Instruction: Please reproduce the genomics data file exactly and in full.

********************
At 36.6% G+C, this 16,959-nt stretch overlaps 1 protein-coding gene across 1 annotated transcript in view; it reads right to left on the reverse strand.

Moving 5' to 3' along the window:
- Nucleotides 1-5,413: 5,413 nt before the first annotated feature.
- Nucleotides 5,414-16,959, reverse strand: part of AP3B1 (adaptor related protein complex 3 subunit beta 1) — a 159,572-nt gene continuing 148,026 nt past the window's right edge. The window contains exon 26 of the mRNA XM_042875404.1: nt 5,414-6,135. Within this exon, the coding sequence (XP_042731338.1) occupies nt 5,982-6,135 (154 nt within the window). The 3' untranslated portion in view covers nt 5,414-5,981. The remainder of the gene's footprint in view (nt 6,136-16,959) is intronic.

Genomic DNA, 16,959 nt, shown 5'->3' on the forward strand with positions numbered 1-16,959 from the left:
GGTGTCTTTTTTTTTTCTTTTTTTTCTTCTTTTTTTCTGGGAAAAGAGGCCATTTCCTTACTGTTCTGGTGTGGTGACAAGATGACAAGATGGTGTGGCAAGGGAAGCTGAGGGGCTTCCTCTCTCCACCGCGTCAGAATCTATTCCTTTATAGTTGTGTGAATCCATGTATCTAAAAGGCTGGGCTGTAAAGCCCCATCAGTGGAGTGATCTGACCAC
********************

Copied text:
At 36.6% G+C, this 16,959-nt stretch overlaps 1 protein-coding gene across 1 annotated transcript in view; it reads right to left on the reverse strand.

Moving 5' to 3' along the window:
- Nucleotides 1-5,413: 5,413 nt before the first annotated feature.
- Nucleotides 5,414-16,959, reverse strand: part of AP3B1 (adaptor related protein complex 3 subunit beta 1) — a 159,572-nt gene continuing 148,026 nt past the window's right edge. The window contains exon 26 of the mRNA XM_042875404.1: nt 5,414-6,135. Within this exon, the coding sequence (XP_042731338.1) occupies nt 5,982-6,135 (154 nt within the window). The 3' untranslated portion in view covers nt 5,414-5,981. The remainder of the gene's footprint in view (nt 6,136-16,959) is intronic.

Genomic DNA, 16,959 nt, shown 5'->3' on the forward strand with positions numbered 1-16,959 from the left:
GGTGTCTTTTTTTTTTCTTTTTTTTCTTCTTTTTTTCTGGGAAAAGAGGCCATTTCCTTACTGTTCTGGTGTGGTGACAAGATGACAAGATGGTGTGGCAAGGGAAGCTGAGGGGCTTCCTCTCTCCACCGCGTCAGAATCTATTCCTTTATAGTTGTGTGAATCCATGTATCTAAAAGGCTGGGCTGTAAAGCCCCATCAGTGGAGTGATCTGACCAC